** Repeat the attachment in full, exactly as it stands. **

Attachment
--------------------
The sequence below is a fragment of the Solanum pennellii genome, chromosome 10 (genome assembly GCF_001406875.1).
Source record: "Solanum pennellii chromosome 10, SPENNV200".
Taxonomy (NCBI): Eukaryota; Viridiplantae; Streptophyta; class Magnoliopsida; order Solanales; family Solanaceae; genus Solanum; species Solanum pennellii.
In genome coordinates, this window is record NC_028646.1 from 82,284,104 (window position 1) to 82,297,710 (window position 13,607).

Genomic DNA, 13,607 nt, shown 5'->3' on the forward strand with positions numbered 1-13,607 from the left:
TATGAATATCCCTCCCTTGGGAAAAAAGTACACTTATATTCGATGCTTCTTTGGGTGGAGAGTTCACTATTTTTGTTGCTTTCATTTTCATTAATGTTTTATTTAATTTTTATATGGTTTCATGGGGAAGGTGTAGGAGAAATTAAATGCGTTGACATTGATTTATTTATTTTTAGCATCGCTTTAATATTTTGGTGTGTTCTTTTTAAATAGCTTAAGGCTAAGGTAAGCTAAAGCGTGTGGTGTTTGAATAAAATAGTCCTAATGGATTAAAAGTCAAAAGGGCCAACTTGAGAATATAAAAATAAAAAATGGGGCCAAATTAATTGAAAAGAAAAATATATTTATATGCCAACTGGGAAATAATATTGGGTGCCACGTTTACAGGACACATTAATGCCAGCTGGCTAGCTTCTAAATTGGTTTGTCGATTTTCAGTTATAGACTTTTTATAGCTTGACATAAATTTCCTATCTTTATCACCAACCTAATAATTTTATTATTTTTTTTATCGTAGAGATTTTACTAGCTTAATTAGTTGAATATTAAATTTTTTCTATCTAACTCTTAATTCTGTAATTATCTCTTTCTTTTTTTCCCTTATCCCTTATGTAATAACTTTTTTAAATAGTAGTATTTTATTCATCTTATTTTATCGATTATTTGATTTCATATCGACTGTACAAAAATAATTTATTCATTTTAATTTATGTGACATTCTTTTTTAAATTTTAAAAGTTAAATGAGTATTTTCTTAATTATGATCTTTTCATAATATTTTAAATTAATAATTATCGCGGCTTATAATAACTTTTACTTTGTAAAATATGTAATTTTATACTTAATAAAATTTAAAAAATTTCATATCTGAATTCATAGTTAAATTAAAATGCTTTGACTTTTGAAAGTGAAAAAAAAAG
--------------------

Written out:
The sequence below is a fragment of the Solanum pennellii genome, chromosome 10 (genome assembly GCF_001406875.1).
Source record: "Solanum pennellii chromosome 10, SPENNV200".
Taxonomy (NCBI): Eukaryota; Viridiplantae; Streptophyta; class Magnoliopsida; order Solanales; family Solanaceae; genus Solanum; species Solanum pennellii.
In genome coordinates, this window is record NC_028646.1 from 82,284,104 (window position 1) to 82,297,710 (window position 13,607).

Genomic DNA, 13,607 nt, shown 5'->3' on the forward strand with positions numbered 1-13,607 from the left:
TATGAATATCCCTCCCTTGGGAAAAAAGTACACTTATATTCGATGCTTCTTTGGGTGGAGAGTTCACTATTTTTGTTGCTTTCATTTTCATTAATGTTTTATTTAATTTTTATATGGTTTCATGGGGAAGGTGTAGGAGAAATTAAATGCGTTGACATTGATTTATTTATTTTTAGCATCGCTTTAATATTTTGGTGTGTTCTTTTTAAATAGCTTAAGGCTAAGGTAAGCTAAAGCGTGTGGTGTTTGAATAAAATAGTCCTAATGGATTAAAAGTCAAAAGGGCCAACTTGAGAATATAAAAATAAAAAATGGGGCCAAATTAATTGAAAAGAAAAATATATTTATATGCCAACTGGGAAATAATATTGGGTGCCACGTTTACAGGACACATTAATGCCAGCTGGCTAGCTTCTAAATTGGTTTGTCGATTTTCAGTTATAGACTTTTTATAGCTTGACATAAATTTCCTATCTTTATCACCAACCTAATAATTTTATTATTTTTTTTATCGTAGAGATTTTACTAGCTTAATTAGTTGAATATTAAATTTTTTCTATCTAACTCTTAATTCTGTAATTATCTCTTTCTTTTTTTCCCTTATCCCTTATGTAATAACTTTTTTAAATAGTAGTATTTTATTCATCTTATTTTATCGATTATTTGATTTCATATCGACTGTACAAAAATAATTTATTCATTTTAATTTATGTGACATTCTTTTTTAAATTTTAAAAGTTAAATGAGTATTTTCTTAATTATGATCTTTTCATAATATTTTAAATTAATAATTATCGCGGCTTATAATAACTTTTACTTTGTAAAATATGTAATTTTATACTTAATAAAATTTAAAAAATTTCATATCTGAATTCATAGTTAAATTAAAATGCTTTGACTTTTGAAAGTGAAAAAAAAAG